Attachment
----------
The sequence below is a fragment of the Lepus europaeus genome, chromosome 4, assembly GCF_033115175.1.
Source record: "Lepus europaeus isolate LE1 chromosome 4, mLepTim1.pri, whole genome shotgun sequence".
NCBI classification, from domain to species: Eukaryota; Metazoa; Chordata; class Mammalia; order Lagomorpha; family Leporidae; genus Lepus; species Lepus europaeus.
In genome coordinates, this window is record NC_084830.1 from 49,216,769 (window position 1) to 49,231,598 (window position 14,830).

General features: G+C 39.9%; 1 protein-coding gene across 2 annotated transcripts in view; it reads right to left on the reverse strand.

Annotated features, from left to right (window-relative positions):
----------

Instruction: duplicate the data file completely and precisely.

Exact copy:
The sequence below is a fragment of the Lepus europaeus genome, chromosome 4, assembly GCF_033115175.1.
Source record: "Lepus europaeus isolate LE1 chromosome 4, mLepTim1.pri, whole genome shotgun sequence".
NCBI classification, from domain to species: Eukaryota; Metazoa; Chordata; class Mammalia; order Lagomorpha; family Leporidae; genus Lepus; species Lepus europaeus.
In genome coordinates, this window is record NC_084830.1 from 49,216,769 (window position 1) to 49,231,598 (window position 14,830).

General features: G+C 39.9%; 1 protein-coding gene across 2 annotated transcripts in view; it reads right to left on the reverse strand.

Annotated features, from left to right (window-relative positions):